From lawyers and business people to writers, designers and yoga instructors – it seems that in today’s “part-time economy”, nearly everyone has branded themselves as a “consultant.”
With tighter budgets and unclear economic forecasts, many would dismiss the move towards contract staffing as a result of ongoing uncertainty, and its negative associations. Both companies and contract workers, however, are instead finding increased flexibility – ideally benefitting both sides.
What exactly is a contractor?
In a conventional employer-employee relationship, a company will hire an individual directly, and that individual could theoretically spend the rest of their career working for that company. But what happens when your organization has heavy demand for its product or services, is expanding into a new territory or has a major project come down the pipe?
Your company has to make a decision. It can take the time (and expense) to search, interview and hire new employees on to your team – but then potentially have to lay them off when demand subsides, or needs change, again incurring expense. The other option is to work with a recruiting partner.
The recruiting partner or project staffing company finds, screens and interviews the contract staff, sometimes also called “contingency staff” or “contractors”. The contractor works on a contract through the recruiting partner – so your company isn’t responsible for their taxes or deductions. Contract staff – be it a single contractor or an entire team – can meet your business’ changing needs for a set project duration, or as long as there is demand for their services.
Why should I use contract staffing?
Flexibility. Uncertain or changing business needs often drive businesses to use contractors – but they benefit from the flexibility in the arrangement. Companies are able to hire for the skills they need on specific projects, and only for the duration for the project.
Reduce risk. Hiring is expensive; from advertising to screening, interviewing, background checks, hiring and onboarding – even an $8/hour employee can end up costing a company around $3,500 in turnover costs. For contract staff, the recruiting company handles this. As a contractor’s continued success is based on their job performance, they tend to be more productive. In some cases, the contract serves as an “extended interview”, where there is the possibility of permanent employment with the company after.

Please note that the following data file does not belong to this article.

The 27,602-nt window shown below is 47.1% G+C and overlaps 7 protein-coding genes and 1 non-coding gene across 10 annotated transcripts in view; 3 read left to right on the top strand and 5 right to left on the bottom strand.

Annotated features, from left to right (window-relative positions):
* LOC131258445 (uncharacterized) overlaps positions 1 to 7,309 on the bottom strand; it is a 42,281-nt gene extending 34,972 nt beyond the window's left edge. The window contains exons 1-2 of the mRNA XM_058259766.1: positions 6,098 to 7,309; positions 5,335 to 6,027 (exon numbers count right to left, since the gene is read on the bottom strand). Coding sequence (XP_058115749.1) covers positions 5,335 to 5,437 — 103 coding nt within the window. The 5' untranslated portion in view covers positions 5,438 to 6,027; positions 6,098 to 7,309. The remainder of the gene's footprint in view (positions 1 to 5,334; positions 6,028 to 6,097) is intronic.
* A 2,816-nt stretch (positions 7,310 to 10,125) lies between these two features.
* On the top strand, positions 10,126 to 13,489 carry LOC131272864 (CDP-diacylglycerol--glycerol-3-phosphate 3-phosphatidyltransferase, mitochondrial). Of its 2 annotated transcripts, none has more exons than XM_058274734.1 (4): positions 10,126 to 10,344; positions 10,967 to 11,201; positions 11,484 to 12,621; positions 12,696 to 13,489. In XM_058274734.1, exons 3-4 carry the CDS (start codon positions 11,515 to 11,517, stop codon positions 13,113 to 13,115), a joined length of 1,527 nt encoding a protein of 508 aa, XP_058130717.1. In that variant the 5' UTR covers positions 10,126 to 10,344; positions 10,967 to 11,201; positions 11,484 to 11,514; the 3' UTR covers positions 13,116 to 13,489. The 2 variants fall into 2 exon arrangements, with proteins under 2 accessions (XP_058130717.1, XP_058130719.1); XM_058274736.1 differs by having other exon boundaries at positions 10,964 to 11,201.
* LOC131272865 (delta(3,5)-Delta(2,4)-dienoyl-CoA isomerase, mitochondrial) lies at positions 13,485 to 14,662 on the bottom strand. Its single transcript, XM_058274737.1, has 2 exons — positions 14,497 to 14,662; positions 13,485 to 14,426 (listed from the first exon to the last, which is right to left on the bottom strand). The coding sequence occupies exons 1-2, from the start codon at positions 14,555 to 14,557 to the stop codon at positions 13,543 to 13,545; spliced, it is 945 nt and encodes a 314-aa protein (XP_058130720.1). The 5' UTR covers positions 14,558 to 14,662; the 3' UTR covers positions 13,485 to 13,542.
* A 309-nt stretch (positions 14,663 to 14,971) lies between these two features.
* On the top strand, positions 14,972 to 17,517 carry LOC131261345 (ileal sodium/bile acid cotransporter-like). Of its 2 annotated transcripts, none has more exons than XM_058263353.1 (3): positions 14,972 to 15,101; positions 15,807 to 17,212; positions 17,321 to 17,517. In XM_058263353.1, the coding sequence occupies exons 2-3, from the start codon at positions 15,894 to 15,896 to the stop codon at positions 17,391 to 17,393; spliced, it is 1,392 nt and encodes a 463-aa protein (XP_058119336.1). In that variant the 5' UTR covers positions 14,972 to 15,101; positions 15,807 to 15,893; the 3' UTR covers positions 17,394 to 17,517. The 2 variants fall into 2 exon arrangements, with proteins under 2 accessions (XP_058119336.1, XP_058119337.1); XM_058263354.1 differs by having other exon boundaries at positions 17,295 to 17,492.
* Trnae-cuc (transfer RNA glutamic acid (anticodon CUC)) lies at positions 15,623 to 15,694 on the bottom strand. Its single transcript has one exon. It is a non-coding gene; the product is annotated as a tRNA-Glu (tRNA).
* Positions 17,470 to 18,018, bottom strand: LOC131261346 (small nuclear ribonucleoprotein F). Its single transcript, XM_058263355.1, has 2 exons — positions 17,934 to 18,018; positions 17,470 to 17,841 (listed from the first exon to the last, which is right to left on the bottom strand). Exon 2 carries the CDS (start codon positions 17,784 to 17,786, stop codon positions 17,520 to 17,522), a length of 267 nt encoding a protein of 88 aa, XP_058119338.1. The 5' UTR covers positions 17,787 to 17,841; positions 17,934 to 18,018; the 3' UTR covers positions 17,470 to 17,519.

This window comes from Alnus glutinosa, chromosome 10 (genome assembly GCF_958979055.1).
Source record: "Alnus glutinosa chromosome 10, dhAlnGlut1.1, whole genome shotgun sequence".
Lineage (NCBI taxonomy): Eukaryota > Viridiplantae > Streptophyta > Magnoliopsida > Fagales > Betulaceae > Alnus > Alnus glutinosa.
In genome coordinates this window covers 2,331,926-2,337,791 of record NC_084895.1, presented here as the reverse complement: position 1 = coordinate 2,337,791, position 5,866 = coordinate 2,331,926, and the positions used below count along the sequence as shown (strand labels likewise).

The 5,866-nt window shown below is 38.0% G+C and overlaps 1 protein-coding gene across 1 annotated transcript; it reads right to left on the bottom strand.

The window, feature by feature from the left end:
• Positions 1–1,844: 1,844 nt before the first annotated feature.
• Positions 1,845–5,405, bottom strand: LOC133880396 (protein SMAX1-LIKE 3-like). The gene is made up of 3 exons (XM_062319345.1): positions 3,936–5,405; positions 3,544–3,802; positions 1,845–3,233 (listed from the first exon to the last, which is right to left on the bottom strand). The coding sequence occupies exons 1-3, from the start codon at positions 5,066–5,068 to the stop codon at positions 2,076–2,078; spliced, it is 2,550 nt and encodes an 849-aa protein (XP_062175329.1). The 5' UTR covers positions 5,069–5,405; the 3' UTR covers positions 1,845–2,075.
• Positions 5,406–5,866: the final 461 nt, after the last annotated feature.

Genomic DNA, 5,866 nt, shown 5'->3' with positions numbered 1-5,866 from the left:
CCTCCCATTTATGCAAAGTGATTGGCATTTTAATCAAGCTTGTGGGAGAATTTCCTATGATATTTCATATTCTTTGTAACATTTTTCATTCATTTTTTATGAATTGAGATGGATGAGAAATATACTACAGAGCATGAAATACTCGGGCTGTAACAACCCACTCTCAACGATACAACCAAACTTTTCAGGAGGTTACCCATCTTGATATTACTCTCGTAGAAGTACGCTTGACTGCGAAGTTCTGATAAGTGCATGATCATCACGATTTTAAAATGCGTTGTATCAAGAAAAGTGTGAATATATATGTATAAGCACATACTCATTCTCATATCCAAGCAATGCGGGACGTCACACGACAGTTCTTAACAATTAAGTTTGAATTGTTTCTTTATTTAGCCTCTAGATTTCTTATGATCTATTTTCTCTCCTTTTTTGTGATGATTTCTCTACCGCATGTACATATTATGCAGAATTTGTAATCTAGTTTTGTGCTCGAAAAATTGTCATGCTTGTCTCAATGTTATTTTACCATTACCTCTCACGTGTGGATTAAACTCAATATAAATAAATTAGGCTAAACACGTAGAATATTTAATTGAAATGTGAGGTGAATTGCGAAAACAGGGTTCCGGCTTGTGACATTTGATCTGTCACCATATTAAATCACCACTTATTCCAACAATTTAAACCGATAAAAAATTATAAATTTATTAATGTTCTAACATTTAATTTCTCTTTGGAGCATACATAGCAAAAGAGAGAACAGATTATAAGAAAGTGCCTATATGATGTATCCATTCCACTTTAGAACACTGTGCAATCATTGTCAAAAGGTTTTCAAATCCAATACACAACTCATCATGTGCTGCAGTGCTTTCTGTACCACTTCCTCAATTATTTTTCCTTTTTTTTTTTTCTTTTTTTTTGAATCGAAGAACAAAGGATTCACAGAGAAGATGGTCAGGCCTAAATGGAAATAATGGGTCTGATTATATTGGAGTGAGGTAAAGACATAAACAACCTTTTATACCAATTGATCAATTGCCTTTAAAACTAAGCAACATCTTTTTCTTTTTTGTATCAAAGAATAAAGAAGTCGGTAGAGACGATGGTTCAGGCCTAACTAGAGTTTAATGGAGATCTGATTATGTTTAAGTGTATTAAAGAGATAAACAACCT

Hire experience. Technical contractors in particular are hired for their experience in their area; for any technical contractor, the minimum experience is 3-5 years in their field. Companies can hire for the specific skills they need to augment their team. Contractors also bring a range of experience to the role: having worked on various job sites, they have been exposed to diverse technologies, business settings and ideas – someone on the inside who brings an outside perspective.
Partners with connections. Recruiting partners are in the business of finding the top people; their business is dedicated to sourcing, screening and connecting with employees in the industry. Beyond being a source of good resumes, recruiting companies now provide tracking tools to manage your workforce resource budget, be it a single contractor or a large team. As sourcing, screening, interviewing and presenting contractors is their business; they save your company time and money. Working closely with the company explains why half of staffing clients interviewed said that they viewed the recruiting companies that supplied contract staff as “partners”.
Financial. Without a doubt, financial considerations weigh heavily in companies’ decisions to turn to contract staffing. Using contract staff may not just save the company money on hiring, but research has shown that companies who use recruitment services tend to do better overall, that flexibility in their labour demands were associated with better performance. Companies can hire a skill set that they might not need full-time; they can devote resources to upgrading their in-house training for their overall goals – instead of playing “catch-up” for specific projects.
Hiring skills as needed gives flexibility to companies – and to contractors themselves. In part two, we look at why workers might consider contract employment, and how to get started.